And finally as, well not finally because there are many, many reasons why it's important, but one other way it's important is that being having consistent APIs actually can improve performance as we'll see later.

OK. So let's dive into naming conventions.

And the first thing I want to talk about is naming of classes.

I'm sure many of you have seen some of the classes we have in our APIs: NSString, UIView, CLLocation, et cetera.

And typically, class names are nouns.

And one thing you'll notice is that we use prefixes.

Now, prefixes protect against collisions, and they also differentiate functional areas.

A name like view or location is highly generic.

It's possible that two different developers might use the same name.

But in addition, using the prefix like CL allows you to immediately recognize that this class comes from Core Location.

So in your own designs, in your application, you don't have to use prefixes since you're managing the whole namespace, but it might be a good idea for you to use prefixes as well in which case I recommend either using three-letter prefixes or maybe even more complete longer prefixes for your class names, where it may be it's the name of your company.

Method names, you've undoubtedly seen many methods if not before during this week.

Here are some examples.

With method names, we focus on readability.

For instance, the name "is Editable" there.

We put the "is" in there as a general rule because it makes it easier to read, myTextField.isEditable.

That reads very naturally.

Now, some other things you'll notice here.

We use camel case.

What camel case means is the subwords inside our names are actually capitalized.

We don't use underbars or anything like that.

We actually use uppercase letters.

And one other thing you might notice is we choose clarity over brevity.

In some cases, our names are not short and we also name all the arguments.

Now, I'll talk about these last two now.

So, here's an example method from NSMutableArray removeObjectAtIndex.

You might be wondering why all those words.

Well, this method is trying to communicate to you that removes an object at an index, so the argument is an index.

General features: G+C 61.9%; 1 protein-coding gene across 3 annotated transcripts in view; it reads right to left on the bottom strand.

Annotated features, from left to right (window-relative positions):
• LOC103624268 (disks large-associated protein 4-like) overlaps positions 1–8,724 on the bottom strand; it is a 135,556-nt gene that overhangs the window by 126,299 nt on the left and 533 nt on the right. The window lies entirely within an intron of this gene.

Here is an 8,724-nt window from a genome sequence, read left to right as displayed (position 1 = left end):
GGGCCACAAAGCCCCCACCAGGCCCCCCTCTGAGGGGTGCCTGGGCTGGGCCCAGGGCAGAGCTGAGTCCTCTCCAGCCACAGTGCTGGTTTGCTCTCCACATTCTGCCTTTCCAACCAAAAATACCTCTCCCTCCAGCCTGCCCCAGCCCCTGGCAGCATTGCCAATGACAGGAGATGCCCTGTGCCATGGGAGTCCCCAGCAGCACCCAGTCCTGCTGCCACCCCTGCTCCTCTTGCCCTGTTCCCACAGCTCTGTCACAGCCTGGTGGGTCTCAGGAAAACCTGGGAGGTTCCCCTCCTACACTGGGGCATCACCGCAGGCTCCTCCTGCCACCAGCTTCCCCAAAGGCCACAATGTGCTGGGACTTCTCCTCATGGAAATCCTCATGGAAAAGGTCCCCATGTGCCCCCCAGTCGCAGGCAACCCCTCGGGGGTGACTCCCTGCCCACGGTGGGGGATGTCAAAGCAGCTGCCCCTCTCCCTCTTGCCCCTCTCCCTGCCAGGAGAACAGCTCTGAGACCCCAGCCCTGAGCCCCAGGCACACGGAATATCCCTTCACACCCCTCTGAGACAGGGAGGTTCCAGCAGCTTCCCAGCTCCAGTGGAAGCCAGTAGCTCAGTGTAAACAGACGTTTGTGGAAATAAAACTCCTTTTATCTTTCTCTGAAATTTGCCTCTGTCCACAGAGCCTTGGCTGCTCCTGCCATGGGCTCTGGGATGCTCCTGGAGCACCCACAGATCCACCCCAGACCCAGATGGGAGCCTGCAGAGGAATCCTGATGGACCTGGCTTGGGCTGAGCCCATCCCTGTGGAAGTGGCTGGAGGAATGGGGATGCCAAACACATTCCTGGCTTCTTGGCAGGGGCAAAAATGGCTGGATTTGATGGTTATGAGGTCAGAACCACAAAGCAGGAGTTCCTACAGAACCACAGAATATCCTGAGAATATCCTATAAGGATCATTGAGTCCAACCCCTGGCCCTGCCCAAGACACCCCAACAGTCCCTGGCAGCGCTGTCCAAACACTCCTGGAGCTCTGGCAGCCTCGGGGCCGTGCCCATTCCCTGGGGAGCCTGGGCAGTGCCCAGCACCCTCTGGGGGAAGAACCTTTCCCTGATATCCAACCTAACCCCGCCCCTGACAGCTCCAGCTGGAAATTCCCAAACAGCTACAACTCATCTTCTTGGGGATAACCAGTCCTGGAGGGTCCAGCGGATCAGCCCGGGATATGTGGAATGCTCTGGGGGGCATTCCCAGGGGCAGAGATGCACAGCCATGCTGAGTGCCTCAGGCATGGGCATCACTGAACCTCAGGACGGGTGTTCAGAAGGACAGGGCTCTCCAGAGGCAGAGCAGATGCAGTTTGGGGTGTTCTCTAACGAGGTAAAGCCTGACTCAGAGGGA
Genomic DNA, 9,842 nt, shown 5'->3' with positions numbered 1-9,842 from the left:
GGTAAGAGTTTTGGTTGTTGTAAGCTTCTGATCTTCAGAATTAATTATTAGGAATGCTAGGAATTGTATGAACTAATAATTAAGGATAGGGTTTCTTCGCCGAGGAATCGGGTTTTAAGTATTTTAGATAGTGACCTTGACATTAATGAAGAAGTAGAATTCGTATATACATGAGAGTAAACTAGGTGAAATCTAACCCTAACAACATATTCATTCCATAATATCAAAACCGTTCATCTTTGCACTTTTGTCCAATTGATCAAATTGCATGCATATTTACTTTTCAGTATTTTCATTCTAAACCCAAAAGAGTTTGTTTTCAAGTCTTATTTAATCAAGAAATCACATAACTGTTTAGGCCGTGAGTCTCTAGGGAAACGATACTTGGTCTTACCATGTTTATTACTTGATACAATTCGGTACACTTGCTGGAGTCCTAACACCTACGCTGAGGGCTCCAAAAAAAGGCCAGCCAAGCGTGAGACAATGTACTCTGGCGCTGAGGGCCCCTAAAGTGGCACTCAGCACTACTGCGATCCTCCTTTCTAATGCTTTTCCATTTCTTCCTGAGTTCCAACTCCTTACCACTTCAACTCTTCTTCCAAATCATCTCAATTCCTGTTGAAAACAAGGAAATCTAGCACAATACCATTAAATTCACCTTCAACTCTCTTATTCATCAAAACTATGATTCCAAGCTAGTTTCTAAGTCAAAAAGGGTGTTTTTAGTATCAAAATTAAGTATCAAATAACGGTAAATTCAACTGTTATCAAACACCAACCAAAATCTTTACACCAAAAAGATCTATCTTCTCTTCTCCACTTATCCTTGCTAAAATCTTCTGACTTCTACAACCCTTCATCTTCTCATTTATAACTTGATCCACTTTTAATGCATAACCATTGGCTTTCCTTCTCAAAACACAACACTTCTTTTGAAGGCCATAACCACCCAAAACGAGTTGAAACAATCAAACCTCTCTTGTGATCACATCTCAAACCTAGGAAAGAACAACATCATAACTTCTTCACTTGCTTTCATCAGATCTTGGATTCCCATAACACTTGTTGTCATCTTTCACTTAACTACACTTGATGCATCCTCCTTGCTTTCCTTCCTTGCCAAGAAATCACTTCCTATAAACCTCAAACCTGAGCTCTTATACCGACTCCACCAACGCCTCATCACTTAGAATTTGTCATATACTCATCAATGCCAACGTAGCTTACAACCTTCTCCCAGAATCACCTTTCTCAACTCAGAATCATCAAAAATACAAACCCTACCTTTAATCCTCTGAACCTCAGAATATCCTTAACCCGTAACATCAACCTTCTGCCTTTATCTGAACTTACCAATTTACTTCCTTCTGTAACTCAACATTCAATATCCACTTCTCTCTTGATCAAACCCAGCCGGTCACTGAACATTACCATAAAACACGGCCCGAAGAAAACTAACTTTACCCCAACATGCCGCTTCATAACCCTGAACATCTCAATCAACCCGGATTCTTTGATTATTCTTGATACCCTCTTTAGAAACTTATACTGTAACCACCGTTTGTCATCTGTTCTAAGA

In fact, we have another method called removeObject which removes an object.

So you can immediately see that these two are distinguished by those words, and it's really clear what each one does.

So, those of you wondering why isn't there just a method called remove, well you can now understand why that the method remove would be ambiguous in the presence of these other two methods.

Remove by itself just does not communicate either one of these.

And for that reason, we often try to name, you know, with a noun what the argument is about.

Naming all the arguments.

Here's a method that's not the longer method names in our frameworks.

It comes from NSBitmapImageRep, in AppKit.

You can see all the keywords I'm talking about, you know, the pixelsWide, pixelsHigh and so on.

Now, here's a secret, but I don't want you to take it out of this room.

In fact, you should forget about it after the beer bash wil help with that.

I want you to forget about it after you see it.

But you can create a method name like this where you actually removed all those keywords.

But we don't want you to do that.

As you can see, you immediately start losing, you know, some of the what you're trying to communicate.

When you're using this method in code, here's what this looks like.

You know, you have all these numbers like 32 YES, NO, 0.

Without those names, you know, really this will be lot less clear.

In fact, let me give you a concrete example.

Back about year 2000, we're experimenting with Java and, you know, a lot of other people were a lot of crazy kids.

But we didn't inhale.

[ Laughter ]

[ Applause ]

Anyway, so here's what this and we have this class method actually existed in Java as well.

Here is what it look like.

New NSBitmapImageRep, and as you can see, you immediately lose all what all those arguments mean - 32, true, false you know, you have to go and look up what this means.